Tackling the Biggest Challenges in Manual Material Handling: Reducing Cost

posted on: Thursday April 18, 2013

Material Handling and Logistics’ 2013 Annual Salary Survey results are in, and there is a lot to look at. According to the MH&L website, respondents were asked, “What is the biggest Express Singled  2challenge facing the material handling and logistics industry today?” While several consistent themes surfaced, we want to focus on one in particular in this article: cost.

There are several factors affecting how much a business spends or saves. We at Load Movers Inc. went looking for information to tie some of these factors in with other themes from the survey. We found what we were looking for in “25 Ways Ergonomics Can Save You Money.” In this free download, Dan MacLeod thoroughly addresses how ergonomics affects direct and indirect costs of business. Many of these points relate to complaints made in MH&L’s survey. Here is how they all tie together.

The first on MacLeod’s list is “Dramatic reductions in workers’ compensation costs.” This point cannot be stressed enough – the safer a work environment, the less the insurance premiums. Injuries related to ergonomics directly affect a company’s safety rating. Insurance hikes due to safety issues are felt by everyone. One of MH&L’s respondents wrote, “Due to insurance increases, my take-home pay has been reduced nearly $400/mo. over the last six yrs.” This is a perfect example of an opportunity to cut costs and spare employees’ salaries. MacLeod states that “good ergonomics programs have cut workers comp costs an average of 60% and up to 90% in some cases.” In the inboundlogistics.com article, “Warehousing: the Safety Zone,” Chip Newhart, quality and safety manager at Baltimore Forest Products Terminals tells his story. “Several years ago, we had a poor accident record. Then we got serious about improving safety. We told our warehouse workers that if we could lower our insurance premiums, we would share one-third of the savings with them. We’ve done just that and have been able to pay bonuses to our employees for the last two years. And we’ve saved a few hundred thousand dollars in premiums.”

The second point on the list and another hot topic on the Salary Survey is improved productivity. Improved productivity relates not only to cost, but efforts made by businesses initiating strategies like Lean and Just in Time manufacturing. Transitions to these initiatives are not always smooth. “Dealing with just-in-time operation” shows up on the list of biggest challenges in the MMH and Logistics industry. For some businesses, following a strict model to streamline operations isn’t ideal. There are several ways to implement parts of these models to reduce waste and increase productivity. Know that boosts in productivity are not solely credited to streamlining. Many of these solutions include ergonomic changes that inherently boost productivity regardless of the operation.  MacLeod states, “It is common for ergonomic improvements to increase productivity 10 – 15%.” In many cases, depending on the equipment and task, the increase is even more.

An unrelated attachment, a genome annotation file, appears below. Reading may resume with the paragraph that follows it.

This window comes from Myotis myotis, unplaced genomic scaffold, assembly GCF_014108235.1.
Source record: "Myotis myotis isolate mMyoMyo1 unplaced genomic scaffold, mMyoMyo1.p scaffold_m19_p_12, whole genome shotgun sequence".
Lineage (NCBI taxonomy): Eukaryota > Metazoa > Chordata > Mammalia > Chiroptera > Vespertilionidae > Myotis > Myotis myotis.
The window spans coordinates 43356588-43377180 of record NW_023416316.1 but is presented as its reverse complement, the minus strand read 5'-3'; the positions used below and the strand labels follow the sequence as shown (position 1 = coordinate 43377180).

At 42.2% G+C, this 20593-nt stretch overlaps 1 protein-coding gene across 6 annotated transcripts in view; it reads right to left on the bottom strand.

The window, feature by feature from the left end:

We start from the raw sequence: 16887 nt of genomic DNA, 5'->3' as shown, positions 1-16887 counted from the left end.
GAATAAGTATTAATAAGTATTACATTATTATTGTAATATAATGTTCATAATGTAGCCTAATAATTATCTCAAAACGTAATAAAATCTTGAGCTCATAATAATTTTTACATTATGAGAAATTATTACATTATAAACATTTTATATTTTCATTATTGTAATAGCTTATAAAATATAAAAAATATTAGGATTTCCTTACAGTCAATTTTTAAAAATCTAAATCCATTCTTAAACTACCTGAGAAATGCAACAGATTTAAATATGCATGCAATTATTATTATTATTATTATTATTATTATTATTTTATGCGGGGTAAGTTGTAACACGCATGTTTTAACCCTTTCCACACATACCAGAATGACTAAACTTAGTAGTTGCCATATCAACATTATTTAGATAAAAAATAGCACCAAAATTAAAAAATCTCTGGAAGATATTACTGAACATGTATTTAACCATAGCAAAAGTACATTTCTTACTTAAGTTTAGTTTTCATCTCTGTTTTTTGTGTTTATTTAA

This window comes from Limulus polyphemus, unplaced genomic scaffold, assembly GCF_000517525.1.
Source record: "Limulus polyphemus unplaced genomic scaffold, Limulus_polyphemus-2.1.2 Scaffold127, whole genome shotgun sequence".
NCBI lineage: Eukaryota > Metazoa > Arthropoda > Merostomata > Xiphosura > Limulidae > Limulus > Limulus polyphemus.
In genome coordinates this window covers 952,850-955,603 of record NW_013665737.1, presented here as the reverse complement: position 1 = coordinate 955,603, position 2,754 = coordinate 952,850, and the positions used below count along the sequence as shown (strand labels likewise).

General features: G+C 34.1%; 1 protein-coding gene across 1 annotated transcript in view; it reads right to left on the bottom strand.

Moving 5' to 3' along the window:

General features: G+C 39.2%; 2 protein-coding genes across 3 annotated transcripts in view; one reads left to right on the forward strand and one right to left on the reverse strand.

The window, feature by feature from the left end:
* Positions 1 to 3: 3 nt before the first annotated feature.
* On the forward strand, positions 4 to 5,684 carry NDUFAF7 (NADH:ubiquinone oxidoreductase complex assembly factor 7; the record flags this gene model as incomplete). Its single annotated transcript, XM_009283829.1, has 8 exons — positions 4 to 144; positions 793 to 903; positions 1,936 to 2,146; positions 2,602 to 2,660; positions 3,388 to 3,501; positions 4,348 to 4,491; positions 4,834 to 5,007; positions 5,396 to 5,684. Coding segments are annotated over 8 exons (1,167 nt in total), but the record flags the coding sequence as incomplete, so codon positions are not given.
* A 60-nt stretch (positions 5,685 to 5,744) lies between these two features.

Several headings in MacLeod’s document address efficiency. There are a number of ways that ergonomics results in greater efficiency. They all translate not only to less time wasted, but also fewer injuries and fatigue. Both of these are major reasons employees make mistakes, slow productivity, leave their jobs, and file for workers’ compensation.

Two other themes in MH&L’s survey were hiring and short-staffing. While not all of the complaints relate to cost, several relate to turnover, employee absenteeism, and medical leave. These scenarios not only cost money in training and overtime, but also slow production and increase mistakes. MacLeod cites turnover, absenteeism, morale, and the aging workforce as categories positively affected by a good ergonomics program. The link to MacLeod’s “25 Ways Ergonomics Can Save You Money” is listed at the bottom of the article.

Research consistently shows a correlation between ergonomics and reduced costs. In another study conducted by MacLeod, “Costs and Benefits of Ergonomic Interventions for Small Business,” he shows some dramatic changes over a ten-year period for small businesses who implemented ergonomic programs. Productivity increased by 54%, workers’ compensation costs dropped 93%, absenteeism was down 67%, and turnover was reduced by 94%. These numbers reflect what OSHA and NIOSH know about work-related injury and ergonomics.

If your employees feel the same way as those who took the survey, consider how ergonomic changes could benefit your business. The survey results are listed at the bottom of this article.

Load Movers Inc. offer high-quality powered tugs used to push and pull heavy loads. The tugs have been successful at minimizing injuries and boosting productivity. They’re frequently used in Lean manufacturing, Flexible manufacturing, and Forklift-Free operations. For more information, visit http://www.loadmoverinc.com/, email Info@loadmoverinc.com, or call 952-767-1720.


MH&L 2013 Salary Survey: http://mhlnews.com/labor-management/what-s-your-mind-mhl-s-2013-salary-survey-comments?page=1

MacLeod’s Free download: http://www.danmacleod.com/Articles/PDFs/25%20Ways%20Ergonomics%20Can%20Save%20You%20Money.pdf